Chelsea, please don’t take this personally, but…

    Although I recognize it as a commonplace conviction of conventional wisdom, I must call into question the premise of your sentence. (Perhaps you or someone else reading this can lay some corrective whup-ass to my doubts.)

    Do you (anyone, not necessarily poor Chelsea) believe in the Flying Spaghetti Monster?

    What about Phédre nó Delaunay?

    Who, or what, is Phédre nó Delaunay, you ask? The central character of Jacqueline Carey’s novel Kushiel’s Dart, which I just now plucked randomly from my overstuffed fiction shelves.

    The Flying Spaghetti Monster is also, equally, the central character of a fiction.

    Is it inappropriate for me to ask whether these obvious inventions rise to the necessary threshold of plausibility to even be considered eligible for belief?

    How does that differ from the jealous, judgmental, genocide-encouraging character of the Old Testament, New Testament, and Koran, called ‘God’?

    All three, Phédre nó Delaunay, The FSM, and ‘God’ have had books written about them. The ‘evidence’ for their putative ‘existence’ lies entirely in those books, and is exactly equally credible.

    Does this statement – ‘to negate something…is ultimately still a belief’ – hold true for widely acknowledged fictions? Think it over.

    Is it a ‘belief’ to refuse to award your credulity to the ‘reality’ of the ancient Goddess Artemis? Or Pan? Ancient peoples believed in these reputed deities with just as much conviction as contemporary monotheists surrender their credulity to the argumentum ad populum that their ‘God’ isn’t just another ancient myth but ‘real’.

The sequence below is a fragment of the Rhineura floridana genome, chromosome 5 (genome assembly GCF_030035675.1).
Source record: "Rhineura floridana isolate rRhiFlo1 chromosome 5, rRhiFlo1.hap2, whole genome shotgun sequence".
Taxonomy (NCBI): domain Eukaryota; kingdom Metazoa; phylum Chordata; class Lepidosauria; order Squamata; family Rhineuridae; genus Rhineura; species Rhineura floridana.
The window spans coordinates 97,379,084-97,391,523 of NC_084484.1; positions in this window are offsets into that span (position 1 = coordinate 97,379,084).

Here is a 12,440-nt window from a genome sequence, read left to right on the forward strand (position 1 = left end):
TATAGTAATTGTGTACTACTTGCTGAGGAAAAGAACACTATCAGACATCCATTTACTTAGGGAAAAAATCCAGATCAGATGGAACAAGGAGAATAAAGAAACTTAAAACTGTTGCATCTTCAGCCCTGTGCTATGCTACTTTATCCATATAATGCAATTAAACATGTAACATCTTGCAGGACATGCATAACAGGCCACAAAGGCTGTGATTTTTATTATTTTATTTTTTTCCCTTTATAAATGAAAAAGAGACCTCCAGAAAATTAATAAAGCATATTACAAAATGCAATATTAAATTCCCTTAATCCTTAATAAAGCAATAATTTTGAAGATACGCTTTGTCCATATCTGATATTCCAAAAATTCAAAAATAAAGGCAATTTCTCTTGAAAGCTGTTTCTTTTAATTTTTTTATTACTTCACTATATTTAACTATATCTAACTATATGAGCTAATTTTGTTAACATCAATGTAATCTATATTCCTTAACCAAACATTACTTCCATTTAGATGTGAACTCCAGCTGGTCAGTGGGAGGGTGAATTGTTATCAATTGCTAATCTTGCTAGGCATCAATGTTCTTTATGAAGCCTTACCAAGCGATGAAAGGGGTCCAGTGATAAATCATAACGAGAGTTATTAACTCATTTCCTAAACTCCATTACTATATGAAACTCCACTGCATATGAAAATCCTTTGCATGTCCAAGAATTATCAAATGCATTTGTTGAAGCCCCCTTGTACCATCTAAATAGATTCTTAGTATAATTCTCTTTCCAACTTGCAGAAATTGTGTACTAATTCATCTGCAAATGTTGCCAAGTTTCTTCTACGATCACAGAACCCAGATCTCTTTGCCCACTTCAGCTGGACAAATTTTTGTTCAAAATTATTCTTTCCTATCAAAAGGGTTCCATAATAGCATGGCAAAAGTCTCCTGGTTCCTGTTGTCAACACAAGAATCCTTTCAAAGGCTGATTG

Do figments of mythology like Artemis and Pan rise to the necessary threshold of plausibility to even be considered eligible for belief? Why are they less credible than ‘God’?

    Got any evidence?

    Is a lack of belief just another kind of belief?

    Are you sure?

    What about concepts you’ve never heard of? Did you disbelieve in Phédre before this post? Was that ignorant absence of belief another kind of belief?

    Am I being unfair? I doubt it.

    1. Isn’t an unwillingness to consider as a potentially credible proposition the ‘reality’ of Phedre exactly the same as an unwillingness to consider the FSM a credible proposition?

    2. Isn’t an unwillingness to consider the FSM a potentially credible proposition exactly the same as an unwillingness to consider the Biblical ‘God’ a credible proposition?

    Is a lack of belief really just another kind of belief?

    If it is, then illumination is the same condition as darkness. And if simple conjecture, or idle speculation, or even the stronger but hardly concrete position called ‘opinion’ are all ‘beliefs’, then all colors are red—that is: if ‘belief’ is used to describe every kind of cogitation, it can’t meaningfully describe any.

    Is ‘sunny’ just another word for ‘overcast’?

    Any single word meant to be characteristic of the full variety of human thoughts (plus emotions) can’t usefully be synonymous with all the others.

  • Old Nick

    Part II